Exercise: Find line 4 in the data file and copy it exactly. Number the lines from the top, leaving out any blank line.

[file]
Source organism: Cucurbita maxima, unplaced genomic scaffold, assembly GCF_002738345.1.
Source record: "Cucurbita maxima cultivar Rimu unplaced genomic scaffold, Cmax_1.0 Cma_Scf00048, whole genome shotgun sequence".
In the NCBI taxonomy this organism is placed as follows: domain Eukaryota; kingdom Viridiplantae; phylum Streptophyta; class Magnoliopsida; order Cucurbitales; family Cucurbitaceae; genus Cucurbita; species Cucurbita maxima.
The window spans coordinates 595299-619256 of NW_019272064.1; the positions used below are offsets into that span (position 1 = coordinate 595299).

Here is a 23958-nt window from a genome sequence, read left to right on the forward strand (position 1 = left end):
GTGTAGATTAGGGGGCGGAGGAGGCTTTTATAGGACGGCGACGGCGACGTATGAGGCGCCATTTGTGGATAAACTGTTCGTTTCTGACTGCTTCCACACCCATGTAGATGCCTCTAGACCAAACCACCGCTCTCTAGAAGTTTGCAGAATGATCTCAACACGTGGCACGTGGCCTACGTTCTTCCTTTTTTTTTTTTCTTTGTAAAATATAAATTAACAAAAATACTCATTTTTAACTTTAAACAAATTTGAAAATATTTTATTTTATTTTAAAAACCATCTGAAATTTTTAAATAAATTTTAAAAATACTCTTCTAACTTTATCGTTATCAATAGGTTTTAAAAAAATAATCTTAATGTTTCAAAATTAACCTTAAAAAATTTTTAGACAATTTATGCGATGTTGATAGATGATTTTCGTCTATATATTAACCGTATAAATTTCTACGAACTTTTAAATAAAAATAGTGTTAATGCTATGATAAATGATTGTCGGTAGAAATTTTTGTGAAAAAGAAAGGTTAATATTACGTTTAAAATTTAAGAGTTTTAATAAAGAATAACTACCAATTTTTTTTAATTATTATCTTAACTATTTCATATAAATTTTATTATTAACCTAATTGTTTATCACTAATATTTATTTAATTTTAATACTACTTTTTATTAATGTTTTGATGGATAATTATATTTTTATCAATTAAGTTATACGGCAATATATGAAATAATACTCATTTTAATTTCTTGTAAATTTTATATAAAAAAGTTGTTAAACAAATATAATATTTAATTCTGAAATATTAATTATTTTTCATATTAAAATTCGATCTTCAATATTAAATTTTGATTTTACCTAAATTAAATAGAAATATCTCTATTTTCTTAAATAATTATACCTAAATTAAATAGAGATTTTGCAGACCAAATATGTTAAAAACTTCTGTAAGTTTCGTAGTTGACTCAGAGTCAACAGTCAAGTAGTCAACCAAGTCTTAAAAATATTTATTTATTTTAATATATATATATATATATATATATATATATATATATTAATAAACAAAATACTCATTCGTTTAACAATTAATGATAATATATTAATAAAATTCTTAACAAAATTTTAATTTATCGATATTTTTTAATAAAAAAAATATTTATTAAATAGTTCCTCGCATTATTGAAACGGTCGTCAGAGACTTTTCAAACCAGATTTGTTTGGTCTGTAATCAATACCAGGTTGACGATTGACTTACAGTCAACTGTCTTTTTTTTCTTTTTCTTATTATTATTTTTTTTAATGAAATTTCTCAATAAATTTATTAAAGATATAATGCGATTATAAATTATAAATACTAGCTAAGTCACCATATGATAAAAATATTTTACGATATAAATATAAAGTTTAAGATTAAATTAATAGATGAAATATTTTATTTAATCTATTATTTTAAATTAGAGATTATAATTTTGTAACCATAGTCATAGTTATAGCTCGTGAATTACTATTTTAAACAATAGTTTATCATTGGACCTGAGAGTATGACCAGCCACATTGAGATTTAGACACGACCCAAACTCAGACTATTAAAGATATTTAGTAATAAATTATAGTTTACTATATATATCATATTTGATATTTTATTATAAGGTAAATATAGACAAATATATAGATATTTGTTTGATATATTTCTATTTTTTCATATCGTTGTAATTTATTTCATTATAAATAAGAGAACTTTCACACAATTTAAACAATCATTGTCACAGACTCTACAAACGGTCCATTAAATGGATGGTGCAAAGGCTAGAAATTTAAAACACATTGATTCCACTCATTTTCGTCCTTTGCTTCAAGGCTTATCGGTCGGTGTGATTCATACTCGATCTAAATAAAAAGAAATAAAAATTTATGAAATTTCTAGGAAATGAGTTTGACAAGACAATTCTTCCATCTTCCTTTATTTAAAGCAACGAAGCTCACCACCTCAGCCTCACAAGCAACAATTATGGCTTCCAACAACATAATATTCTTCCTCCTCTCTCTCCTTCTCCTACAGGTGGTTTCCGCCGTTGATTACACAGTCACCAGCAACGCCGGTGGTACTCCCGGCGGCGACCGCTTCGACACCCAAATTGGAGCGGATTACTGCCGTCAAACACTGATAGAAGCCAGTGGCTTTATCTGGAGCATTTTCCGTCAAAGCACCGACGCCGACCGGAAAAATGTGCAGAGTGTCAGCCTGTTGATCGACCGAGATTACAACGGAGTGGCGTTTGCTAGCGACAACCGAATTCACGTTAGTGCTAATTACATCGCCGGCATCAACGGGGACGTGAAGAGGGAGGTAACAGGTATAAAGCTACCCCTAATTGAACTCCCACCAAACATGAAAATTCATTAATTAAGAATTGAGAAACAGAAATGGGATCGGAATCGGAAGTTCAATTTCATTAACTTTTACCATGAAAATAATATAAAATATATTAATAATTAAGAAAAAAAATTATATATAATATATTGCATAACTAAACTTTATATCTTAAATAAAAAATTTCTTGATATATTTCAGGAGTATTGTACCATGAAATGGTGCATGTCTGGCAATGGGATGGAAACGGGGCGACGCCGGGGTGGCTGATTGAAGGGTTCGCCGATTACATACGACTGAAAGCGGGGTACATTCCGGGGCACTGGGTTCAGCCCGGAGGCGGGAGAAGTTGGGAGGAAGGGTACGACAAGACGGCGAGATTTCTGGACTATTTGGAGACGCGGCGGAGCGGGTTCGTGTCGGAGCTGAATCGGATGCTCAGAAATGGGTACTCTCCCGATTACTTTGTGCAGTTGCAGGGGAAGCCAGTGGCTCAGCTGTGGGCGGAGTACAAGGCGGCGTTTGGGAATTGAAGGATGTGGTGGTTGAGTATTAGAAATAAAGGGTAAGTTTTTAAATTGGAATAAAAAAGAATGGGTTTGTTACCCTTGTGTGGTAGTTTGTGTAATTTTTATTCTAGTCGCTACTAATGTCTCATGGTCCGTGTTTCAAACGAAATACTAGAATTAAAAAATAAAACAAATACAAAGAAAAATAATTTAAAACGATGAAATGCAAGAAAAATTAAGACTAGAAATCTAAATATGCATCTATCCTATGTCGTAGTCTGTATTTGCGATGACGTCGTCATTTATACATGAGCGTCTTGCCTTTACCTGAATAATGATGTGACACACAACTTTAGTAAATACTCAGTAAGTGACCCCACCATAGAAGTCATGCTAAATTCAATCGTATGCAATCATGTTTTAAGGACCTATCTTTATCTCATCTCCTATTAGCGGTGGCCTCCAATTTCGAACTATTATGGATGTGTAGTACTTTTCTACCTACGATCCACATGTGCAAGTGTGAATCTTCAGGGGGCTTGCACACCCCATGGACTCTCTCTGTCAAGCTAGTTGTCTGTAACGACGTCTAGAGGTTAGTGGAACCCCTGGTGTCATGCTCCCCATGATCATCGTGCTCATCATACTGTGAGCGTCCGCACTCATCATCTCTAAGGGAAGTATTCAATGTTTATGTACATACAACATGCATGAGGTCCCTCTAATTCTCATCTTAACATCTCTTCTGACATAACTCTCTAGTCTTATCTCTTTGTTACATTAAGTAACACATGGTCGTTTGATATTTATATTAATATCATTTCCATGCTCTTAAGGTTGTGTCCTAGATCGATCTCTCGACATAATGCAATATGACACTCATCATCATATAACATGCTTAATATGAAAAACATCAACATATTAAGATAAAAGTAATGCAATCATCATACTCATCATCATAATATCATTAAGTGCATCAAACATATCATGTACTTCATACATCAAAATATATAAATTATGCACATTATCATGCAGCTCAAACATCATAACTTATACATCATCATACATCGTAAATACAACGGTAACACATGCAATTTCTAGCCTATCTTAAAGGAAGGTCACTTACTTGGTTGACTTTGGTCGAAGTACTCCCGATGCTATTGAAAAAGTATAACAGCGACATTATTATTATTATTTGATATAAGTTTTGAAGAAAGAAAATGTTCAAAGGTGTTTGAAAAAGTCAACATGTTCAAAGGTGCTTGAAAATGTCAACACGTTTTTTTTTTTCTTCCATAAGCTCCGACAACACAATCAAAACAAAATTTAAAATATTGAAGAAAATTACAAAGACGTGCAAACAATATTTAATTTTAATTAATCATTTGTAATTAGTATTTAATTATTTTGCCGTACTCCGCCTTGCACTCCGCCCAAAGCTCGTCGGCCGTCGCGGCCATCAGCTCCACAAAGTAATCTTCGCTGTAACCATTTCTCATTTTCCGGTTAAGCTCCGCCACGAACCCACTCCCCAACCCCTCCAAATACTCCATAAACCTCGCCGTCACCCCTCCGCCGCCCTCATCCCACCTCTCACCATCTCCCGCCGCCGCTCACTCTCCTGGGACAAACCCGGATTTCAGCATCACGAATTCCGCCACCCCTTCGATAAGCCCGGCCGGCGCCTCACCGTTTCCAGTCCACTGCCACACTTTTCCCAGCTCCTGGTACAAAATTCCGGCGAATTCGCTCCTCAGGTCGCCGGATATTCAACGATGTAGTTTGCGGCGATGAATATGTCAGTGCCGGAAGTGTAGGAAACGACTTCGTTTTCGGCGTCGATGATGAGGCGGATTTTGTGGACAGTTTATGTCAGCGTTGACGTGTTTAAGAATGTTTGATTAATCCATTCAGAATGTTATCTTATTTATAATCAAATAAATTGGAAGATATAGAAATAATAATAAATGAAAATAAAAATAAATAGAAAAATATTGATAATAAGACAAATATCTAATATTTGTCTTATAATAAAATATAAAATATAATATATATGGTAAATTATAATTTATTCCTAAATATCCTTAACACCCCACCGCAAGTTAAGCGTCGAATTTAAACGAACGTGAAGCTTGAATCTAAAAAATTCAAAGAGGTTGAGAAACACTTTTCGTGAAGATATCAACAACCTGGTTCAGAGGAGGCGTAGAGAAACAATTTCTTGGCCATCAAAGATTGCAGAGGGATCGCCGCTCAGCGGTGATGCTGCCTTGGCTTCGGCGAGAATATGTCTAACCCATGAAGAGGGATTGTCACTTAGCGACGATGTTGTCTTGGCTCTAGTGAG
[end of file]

The window spans coordinates 595299-619256 of NW_019272064.1; the positions used below are offsets into that span (position 1 = coordinate 595299).